Carole Griffiths, Coventry University
Art-House, Home of Dis/Content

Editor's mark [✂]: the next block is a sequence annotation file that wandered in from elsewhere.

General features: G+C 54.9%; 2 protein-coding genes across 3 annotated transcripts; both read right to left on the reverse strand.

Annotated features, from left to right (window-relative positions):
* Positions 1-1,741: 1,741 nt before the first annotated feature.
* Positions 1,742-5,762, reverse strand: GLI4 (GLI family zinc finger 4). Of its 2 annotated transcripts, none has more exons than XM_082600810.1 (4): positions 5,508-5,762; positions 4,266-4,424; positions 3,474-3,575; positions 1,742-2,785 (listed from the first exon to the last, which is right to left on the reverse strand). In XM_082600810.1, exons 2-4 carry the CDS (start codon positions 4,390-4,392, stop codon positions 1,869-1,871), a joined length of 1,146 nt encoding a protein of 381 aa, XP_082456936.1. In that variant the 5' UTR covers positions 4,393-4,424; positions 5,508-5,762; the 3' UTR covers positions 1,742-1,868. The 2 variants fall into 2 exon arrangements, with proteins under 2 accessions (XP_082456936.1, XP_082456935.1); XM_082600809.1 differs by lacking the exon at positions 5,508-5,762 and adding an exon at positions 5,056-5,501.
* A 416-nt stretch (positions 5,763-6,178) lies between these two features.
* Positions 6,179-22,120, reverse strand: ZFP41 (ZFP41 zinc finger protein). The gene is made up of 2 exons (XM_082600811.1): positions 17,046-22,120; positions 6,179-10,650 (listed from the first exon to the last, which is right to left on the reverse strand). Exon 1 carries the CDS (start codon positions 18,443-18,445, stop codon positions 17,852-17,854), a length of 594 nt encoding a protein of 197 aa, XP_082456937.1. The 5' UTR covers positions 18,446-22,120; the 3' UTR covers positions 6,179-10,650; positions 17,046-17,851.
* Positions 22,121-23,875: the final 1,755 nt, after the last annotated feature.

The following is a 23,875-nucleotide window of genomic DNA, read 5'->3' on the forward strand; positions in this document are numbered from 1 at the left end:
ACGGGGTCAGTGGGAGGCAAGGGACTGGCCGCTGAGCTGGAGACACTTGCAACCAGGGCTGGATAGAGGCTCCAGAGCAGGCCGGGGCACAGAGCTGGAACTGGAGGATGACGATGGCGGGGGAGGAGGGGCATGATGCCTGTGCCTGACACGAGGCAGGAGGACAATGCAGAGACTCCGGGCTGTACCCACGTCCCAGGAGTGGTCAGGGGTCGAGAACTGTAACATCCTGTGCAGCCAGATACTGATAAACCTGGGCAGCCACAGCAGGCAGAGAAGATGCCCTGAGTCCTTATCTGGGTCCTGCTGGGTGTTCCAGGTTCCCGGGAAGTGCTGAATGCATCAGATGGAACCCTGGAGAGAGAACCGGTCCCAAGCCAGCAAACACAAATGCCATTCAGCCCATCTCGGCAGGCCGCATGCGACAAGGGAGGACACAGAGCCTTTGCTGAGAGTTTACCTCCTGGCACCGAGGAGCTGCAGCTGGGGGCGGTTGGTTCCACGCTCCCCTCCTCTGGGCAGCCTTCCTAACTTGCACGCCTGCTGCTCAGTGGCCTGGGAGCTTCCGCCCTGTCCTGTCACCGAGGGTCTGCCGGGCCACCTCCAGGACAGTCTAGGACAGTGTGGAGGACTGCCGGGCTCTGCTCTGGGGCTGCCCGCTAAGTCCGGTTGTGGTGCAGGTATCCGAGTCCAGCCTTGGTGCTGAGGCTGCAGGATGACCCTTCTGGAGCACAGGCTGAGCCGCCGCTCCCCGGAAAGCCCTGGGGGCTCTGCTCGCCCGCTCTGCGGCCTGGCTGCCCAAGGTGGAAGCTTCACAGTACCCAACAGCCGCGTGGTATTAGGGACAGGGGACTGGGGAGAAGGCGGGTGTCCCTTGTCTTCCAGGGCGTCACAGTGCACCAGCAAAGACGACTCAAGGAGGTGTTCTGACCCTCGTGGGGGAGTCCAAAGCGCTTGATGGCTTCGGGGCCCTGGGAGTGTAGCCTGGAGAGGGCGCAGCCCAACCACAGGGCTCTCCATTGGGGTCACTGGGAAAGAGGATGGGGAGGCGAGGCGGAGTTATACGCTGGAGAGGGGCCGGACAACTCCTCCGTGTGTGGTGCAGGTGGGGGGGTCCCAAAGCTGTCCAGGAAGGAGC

The Art House Home of Dis/Content (2022) is a small, curated house filled with sculptural kitchen objects dispersed throughout rooms addressing the ferality of poetic states of domesticity. I use this architectural vessel to identify a familiar ‘thing’ and the ‘functional’ object to readdress our daily lives as, Sheryl Turkle (2007), suggests “we find it familiar to consider objects as useful or aesthetic, necessities or vain indulgences.” The feel and aesthetics of any object are frequently a trigger for something related to domestic experiences. According to Turkle, an object can be used as a “marker of relationship and emotional connection.” Edmund Husserl phenomenological considerations (2012) discusses the use of material within an object as the ‘intentional essence,’ and how it corresponds with the ‘what,’ which can often be referred to as ’identity’. Is this then what gives an object ‘quality’ and ‘consciousness’? A sculptural object’s function can elicit meaning and thus facilitate a contextual exchange. I discuss how sculptural reconfigurations of kitchen utensils create a poetic chaos of gestural and material processes, autobiographic and universal meanings. The intention is to embody a sensory and inclusive response to the performative language of making through functional object inquiry. Merleau Ponty (2002) talks of the idea of embodiment: “to look at an object is to inhibit it, and from this habitation to grasp all things in terms of the aspect which they present”. Through selecting the kitchen utensils, I reveal surface-level hidden truths; silent acts of frustrated desires and oppression, and in turn question how a domestic theatre emerges through bodily experience. By extruding part- utensil, part -body can we capture revealed moments through an inanimate object? Can domestication become a new form of classification if we see a space that can be ‘homely’ and a place where things happen? Is it these personal observations and reactions that are frequently influenced by rituals within this context? I question these discourses based on object relationships and discuss intimacy, through the re-animated within a new space, and place through making. This presentation highlights awkward encounters of the kitchen utensil through, fragmentation (Prosthesis), and the uncanny anthropomorphic. The metaphorical “kitchen” and the items that make it up show the mismatch between social conditioning and making. I address how domesticity elicits representations of bodily functionality via the active components of a feral utensil and explore ideas of materiality and meaning via the use of language and play. Through the reading of (or an analysis of) the abstraction and re-figuration of functional kitchen utensils in Art-House: Home of Dis/Content reliving acts of interactions of the conscious world through feral encounters, clarifies the complicated nature of incongruous juxtapositions of domesticity and ritual. I emphasis the critical context of how such transformations can cause a kitchen object to become feral by invoking unruly memories.